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Diseases

Genetic and Rare Diseases Information Center (GARD)

Amyloidosis corneal


Other Names for this Disease
  • Corneal amyloidosis
  • GDLD
  • CDGDL
  • Gelatinous drop-like corneal dystrophy
  • Corneal dystrophy, gelatinous drop-like
See Disclaimer regarding information on this site. Some links on this page may take you to organizations outside of the National Institutes of Health.

Your Question

I have lattice corneal dystrophy type 1 and have had light sensitivity and astigmatism for a number of years Over the past 18 months my vision has become much worse. Is any current research going on that relates to lattice corneal dystrophy? Also, have there been any recent articles published in medical journals about this disease? Since there are no other cases of corneal dystrophy in my family, yet this is a genetic disease, I'm additionally interested in finding out more about genetic testing.

Our Answer

We have identified the following information that we hope you find helpful. If you still have questions, please contact us.

Are there any research studies enrolling people with lattice corneal dystrophy type 1?

Yes. The U.S. National Institutes of Health, through the National Library of Medicine, developed ClinicalTrials.gov to provide patients, family members, and members of the public with current information on clinical research studies. You may qualify for a number of current clinical trials. To find these trials, click on the link above and use 'corneal dystrophy' as your search term. After you click on a study, review its 'eligibility' criteria to determine its appropriateness. Use the study’s contact information to learn more. Check this site often for regular updates.

You can also contact the Patient Recruitment and Public Liaison (PRPL) Office at the National Institutes of Health (NIH). We recommend calling the toll-free number listed below to speak with a specialist, who can help you determine if you are eligible for any clinical trials.  

Patient Recruitment and Public Liaison Office
NIH Clinical Center
Bethesda, Maryland 20892-2655
Toll-free: 800-411-1222
Fax: 301-480-9793
Email: prpl@mail.cc.nih.gov
Web site:  http://clinicalcenter.nih.gov/

If you are interested in enrolling in a clinical trial, you can find helpful general information on clinical trials at the following ClinicalTrials.gov Web page.
http://clinicaltrials.gov/ct2/info/understand

A tutorial about clinical trials that can also help answer your questions can be found at the following link from the National Library of Medicine:
http://www.nlm.nih.gov/medlineplus/tutorials/cancerclinicaltrials/htm/lesson.htm

Last updated: 5/16/2016

How can I find recent journal articles on lattice corneal dystrophy type 1?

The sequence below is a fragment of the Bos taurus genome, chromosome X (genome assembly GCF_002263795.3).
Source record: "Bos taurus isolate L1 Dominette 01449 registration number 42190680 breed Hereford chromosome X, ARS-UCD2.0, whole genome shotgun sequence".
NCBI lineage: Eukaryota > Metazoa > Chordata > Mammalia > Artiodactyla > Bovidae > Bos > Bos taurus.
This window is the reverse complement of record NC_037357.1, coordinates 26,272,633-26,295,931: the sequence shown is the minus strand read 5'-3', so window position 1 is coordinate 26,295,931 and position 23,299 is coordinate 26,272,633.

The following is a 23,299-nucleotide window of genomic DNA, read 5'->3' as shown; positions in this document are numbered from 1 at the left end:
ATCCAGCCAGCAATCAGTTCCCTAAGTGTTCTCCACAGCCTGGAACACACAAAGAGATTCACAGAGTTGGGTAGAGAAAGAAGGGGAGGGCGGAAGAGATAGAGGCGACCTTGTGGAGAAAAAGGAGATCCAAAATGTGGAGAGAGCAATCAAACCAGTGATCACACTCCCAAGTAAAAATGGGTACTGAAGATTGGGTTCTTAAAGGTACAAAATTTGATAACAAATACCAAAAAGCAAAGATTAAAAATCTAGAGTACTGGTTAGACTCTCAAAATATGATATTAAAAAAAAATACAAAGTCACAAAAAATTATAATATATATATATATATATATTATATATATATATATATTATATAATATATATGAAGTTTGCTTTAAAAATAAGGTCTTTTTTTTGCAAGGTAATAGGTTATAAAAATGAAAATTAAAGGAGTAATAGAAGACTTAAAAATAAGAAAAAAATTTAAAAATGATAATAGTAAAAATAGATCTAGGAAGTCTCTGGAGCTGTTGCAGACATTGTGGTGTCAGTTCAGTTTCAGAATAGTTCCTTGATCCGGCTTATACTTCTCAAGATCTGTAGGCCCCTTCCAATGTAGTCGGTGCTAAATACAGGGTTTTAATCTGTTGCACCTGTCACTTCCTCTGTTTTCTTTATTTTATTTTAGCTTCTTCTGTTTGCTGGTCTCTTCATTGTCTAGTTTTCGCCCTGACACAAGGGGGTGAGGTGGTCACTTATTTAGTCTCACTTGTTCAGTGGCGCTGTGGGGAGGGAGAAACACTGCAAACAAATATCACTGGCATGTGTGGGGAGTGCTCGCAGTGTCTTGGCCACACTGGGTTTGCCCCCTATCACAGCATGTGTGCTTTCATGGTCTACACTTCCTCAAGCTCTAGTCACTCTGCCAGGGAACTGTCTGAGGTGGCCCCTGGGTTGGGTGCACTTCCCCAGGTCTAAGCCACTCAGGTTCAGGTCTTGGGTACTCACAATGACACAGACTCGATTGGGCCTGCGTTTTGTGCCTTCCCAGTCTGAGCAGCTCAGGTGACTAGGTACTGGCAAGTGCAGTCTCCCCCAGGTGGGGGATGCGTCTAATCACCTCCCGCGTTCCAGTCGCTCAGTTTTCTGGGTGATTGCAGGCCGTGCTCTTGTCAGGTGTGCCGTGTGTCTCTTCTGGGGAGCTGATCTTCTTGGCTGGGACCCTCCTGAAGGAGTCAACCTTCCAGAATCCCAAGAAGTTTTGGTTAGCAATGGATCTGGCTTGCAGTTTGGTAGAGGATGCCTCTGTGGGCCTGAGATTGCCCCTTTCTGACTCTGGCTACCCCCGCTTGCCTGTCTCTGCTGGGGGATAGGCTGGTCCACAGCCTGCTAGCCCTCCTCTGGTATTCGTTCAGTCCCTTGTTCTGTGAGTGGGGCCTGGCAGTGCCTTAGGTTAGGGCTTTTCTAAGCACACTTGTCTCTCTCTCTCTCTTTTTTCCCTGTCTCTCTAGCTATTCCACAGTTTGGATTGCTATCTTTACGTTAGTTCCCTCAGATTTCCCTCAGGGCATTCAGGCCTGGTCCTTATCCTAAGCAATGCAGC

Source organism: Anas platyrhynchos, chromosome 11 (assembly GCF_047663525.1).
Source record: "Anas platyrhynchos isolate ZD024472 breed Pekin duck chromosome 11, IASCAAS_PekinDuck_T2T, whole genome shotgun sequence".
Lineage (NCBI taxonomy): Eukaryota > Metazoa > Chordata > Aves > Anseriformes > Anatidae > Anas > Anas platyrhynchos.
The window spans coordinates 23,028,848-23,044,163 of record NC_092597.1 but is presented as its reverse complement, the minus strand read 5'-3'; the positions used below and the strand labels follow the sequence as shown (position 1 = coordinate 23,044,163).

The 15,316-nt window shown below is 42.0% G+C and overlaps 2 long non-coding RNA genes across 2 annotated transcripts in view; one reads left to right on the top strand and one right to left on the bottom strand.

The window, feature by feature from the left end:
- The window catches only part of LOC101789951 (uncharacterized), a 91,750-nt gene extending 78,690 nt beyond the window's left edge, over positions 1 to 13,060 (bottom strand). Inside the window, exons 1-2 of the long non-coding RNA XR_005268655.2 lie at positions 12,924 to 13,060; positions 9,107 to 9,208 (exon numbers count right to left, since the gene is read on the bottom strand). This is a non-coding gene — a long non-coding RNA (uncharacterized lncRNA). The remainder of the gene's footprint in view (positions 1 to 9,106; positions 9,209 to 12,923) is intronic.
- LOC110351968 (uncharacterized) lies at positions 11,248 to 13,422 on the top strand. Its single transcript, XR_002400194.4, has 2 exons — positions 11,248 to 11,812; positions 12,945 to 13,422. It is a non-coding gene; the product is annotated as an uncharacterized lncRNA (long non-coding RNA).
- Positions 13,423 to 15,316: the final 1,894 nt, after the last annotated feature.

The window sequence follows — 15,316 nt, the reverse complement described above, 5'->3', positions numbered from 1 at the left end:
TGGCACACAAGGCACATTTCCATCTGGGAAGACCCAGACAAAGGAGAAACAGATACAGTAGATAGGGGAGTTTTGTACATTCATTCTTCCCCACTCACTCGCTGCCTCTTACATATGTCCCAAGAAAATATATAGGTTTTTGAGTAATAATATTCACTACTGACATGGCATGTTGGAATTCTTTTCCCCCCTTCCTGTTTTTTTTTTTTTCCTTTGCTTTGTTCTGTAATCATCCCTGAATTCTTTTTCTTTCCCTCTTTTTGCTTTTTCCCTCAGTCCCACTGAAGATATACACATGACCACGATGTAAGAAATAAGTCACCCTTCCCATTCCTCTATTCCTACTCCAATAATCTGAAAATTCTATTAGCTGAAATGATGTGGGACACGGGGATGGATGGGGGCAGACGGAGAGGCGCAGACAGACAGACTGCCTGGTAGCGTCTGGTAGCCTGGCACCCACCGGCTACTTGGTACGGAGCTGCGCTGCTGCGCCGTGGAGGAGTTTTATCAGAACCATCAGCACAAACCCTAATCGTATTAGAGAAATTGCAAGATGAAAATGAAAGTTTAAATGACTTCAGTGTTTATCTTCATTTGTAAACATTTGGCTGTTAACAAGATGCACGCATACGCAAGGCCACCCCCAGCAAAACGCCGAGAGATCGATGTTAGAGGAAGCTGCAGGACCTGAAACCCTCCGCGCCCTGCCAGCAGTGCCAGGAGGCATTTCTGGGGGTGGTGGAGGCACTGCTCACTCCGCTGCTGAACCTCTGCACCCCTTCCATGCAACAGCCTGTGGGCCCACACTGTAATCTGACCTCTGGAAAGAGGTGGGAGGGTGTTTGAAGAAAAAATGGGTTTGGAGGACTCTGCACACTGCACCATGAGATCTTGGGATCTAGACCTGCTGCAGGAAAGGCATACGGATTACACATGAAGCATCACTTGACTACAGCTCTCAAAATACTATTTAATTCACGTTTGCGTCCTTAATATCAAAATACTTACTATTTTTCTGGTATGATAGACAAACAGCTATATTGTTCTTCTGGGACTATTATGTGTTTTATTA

You can find relevant journal articles on lattice corneal dystrophy through a service called PubMed, a searchable database of medical literature provided by the National Library of Medicine (NLM).

Some articles are available as a complete document, while information on other studies is available as a summary abstract.  To obtain the full article, contact a medical/university library (or your local library for interlibrary loan), or order it online using the following link. Using 'lattice corneal dystrophy' as your search term should locate articles. To narrow your search, click on the “Limits” tab under the search box and specify your criteria for locating more relevant articles. Click here to begin your search. 

The National Library of Medicine (NLM) Web site has a page for locating libraries in your area that can provide direct access to these journals (print or online). The Web page also describes how you can get these articles through interlibrary loan and Loansome Doc (an NLM document-ordering service). You can access this page at the following link http://nnlm.gov/members/. You can also contact the NLM toll-free at 888-346-3656 to locate libraries in your area.

Last updated: 5/16/2016

How is lattice corneal dystrophy type 1 inherited?

Lattice corneal dystrophy type 1 is inherited in an autosomal dominant manner. This means that having a change (mutation) in only one copy of the responsible gene in each cell is enough to cause features of the condition.

In some cases, an affected person inherits the mutated gene from an affected parent. In other cases, the mutation occurs for the first time in a person with no family history of the condition. This is called a de novo mutation.

When a person with a mutation that causes an autosomal dominant condition has children, each child has a 50% (1 in 2) chance to inherit that mutation.[1]

If you are interested in learning more about the inheritance of lattice corneal dystrophy type 1 and risks for family members, we would recommend consulting with a genetic specialist. Click here to learn more about how to find a genetics clinic
Last updated: 5/16/2016

Is genetic testing available for lattice corneal dystrophy type 1?

Yes. Genetic Testing Registry lists the names of laboratories that are performing genetic testing for lattice corneal dystrophy. Most of the laboratories listed through Genetic Testing Registry do not accept direct contact from patients and their families; therefore, if you are interested in learning more, you will need to work with a health care provider or a genetics professional. To view more information on genetic testing for lattice corneal dystrophy type 1, click here.  
Last updated: 5/16/2016

References
Other Names for this Disease
  • Corneal amyloidosis
  • GDLD
  • CDGDL
  • Gelatinous drop-like corneal dystrophy
  • Corneal dystrophy, gelatinous drop-like
See Disclaimer regarding information on this site. Some links on this page may take you to organizations outside of the National Institutes of Health.